white paper

noun

Definition of white paper

1 : a government report on any subject especially : a British publication that is usually less extensive than a blue book
2 : a detailed or authoritative report

Examples of white paper in a Sentence

Recent Examples on the Web Participants will need an 8 1/2 x 11-inch piece of construction paper, 8 1/2 x11 piece of white paper, scissors and markers. Carol Kovach, cleveland, "Project Pedal benefit is revamped due to coronavirus pandemic: West Shore Chatter," 25 May 2020 In a bill and accompanying white paper, the congressman proposed the federal government spend $205 billion over five years on a national high-speed rail network. Aarian Marshall, Wired, "A Lawmaker Wants Fast Trains to Rev Up the US Economy," 19 May 2020 Rigano had self-published a white paper about chloroquine, on Google Docs; his connection to the French research was otherwise unclear. Paige Williams, The New Yorker, "Trump’s Dangerous Messaging About a Possible Coronavirus Treatment," 27 Mar. 2020 As trade frictions were heating up in June and Beijing was threatening to challenge American policy at the World Trade Organization, for instance, China published a detailed white paper that affirmed its support for the multilateral trading system. Lingling Wei, WSJ, "China Says Trump Administration Is a Trade Bully as New Tariffs Take Effect," 24 Sep. 2018 The white paper—and its accompanying data visualization of an ominous cloud of coronavirus hitting an unwitting runner—was an instant hit with the press and social media, thanks largely to a Medium post that went, um, viral. Joe Lindsey, Outside Online, "Inside the Controversial 6-Foot Social-Distancing Study," 17 Apr. 2020 Under the original proposals, outlined in last year’s online harms white paper, a website that does not fulfil that duty of care would face a fine, its senior managers could be held criminally liable or access to the site be blocked entirely. Jenn Selby, refinery29.com, "What Exactly Constitutes Harassment On Instagram?," 24 Feb. 2020 In recent years, hundreds of health experts have written books, white papers, and op-eds warning of the possibility. Ed Yong, The Atlantic, "How the Pandemic Will End," 25 Mar. 2020 Warheit pushed back at the conservancy with a white paper distributed by the Washington Department of Fish and Wildlife (WDFW) to news outlets Friday. Lynda V. Mapes, The Seattle Times, "Virus in escaped fish common, not harmful to salmon in Washington waters, state says," 18 Feb. 2018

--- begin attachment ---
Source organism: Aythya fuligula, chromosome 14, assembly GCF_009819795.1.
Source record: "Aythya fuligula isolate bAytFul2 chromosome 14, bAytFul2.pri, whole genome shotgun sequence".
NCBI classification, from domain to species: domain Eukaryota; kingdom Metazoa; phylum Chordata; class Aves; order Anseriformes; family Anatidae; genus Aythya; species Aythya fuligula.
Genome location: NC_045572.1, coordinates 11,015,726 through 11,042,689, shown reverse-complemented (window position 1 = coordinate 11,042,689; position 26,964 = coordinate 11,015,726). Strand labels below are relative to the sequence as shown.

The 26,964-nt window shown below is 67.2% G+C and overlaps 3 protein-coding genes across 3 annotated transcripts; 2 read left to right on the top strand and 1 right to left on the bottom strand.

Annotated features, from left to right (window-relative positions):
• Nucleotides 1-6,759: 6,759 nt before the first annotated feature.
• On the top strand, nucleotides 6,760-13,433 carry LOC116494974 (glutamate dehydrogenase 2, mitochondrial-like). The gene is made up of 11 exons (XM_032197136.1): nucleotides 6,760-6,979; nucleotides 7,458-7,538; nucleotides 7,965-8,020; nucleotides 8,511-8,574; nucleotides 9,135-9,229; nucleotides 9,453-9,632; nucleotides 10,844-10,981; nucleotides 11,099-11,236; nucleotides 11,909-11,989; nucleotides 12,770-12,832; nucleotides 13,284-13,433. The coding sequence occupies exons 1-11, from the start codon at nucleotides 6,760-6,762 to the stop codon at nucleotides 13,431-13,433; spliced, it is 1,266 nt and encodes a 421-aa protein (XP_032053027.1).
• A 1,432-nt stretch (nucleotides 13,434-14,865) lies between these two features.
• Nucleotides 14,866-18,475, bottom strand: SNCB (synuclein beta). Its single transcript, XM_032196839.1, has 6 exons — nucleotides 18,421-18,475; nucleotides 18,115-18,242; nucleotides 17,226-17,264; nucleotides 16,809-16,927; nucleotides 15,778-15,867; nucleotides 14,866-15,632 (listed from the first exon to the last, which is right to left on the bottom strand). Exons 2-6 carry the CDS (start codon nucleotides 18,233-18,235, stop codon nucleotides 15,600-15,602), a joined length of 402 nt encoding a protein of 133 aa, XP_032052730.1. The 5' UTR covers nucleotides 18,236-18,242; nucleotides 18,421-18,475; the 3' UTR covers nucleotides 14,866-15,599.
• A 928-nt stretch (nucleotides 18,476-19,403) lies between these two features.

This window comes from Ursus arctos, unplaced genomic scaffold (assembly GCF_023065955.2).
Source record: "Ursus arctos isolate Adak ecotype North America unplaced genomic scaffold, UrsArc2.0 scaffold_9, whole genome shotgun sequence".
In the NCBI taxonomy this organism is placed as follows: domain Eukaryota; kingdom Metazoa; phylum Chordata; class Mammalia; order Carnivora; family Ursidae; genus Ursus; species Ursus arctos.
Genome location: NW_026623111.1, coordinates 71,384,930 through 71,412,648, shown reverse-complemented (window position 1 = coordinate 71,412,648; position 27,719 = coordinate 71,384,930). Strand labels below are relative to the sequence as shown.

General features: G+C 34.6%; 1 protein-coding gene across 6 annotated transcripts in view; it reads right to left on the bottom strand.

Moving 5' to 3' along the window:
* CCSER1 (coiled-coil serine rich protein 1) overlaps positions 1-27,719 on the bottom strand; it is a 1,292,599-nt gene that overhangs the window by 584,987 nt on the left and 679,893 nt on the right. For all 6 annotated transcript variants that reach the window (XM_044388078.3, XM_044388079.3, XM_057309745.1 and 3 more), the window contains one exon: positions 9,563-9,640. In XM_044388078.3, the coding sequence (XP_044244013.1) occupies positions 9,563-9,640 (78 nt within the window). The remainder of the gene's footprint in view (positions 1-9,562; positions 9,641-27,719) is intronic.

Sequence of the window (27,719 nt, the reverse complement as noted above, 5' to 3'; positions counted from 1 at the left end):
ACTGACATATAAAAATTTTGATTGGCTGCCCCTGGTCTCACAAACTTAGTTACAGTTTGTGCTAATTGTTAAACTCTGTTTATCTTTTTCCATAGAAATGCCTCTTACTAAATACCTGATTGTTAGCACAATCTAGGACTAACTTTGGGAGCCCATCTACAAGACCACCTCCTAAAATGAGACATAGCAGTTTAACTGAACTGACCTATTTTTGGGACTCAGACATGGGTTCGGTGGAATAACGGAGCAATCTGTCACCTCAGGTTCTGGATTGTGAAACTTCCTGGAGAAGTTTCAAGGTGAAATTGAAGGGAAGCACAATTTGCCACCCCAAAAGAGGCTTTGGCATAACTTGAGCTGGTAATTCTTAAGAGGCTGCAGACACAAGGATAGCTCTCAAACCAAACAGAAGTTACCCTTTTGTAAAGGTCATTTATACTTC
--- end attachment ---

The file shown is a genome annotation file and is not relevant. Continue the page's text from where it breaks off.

These example sentences are selected automatically from various online news sources to reflect current usage of the word 'white paper.' Views expressed in the examples do not represent the opinion of Merriam-Webster or its editors. Send us feedback.

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First Known Use of white paper

1884, in the meaning defined at sense 1

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The first known use of white paper was in 1884

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Last Updated

6 Jun 2020

Cite this Entry

“White paper.” Merriam-Webster.com Dictionary, Merriam-Webster, https://www.merriam-webster.com/dictionary/white%20paper. Accessed 6 Jun. 2020.

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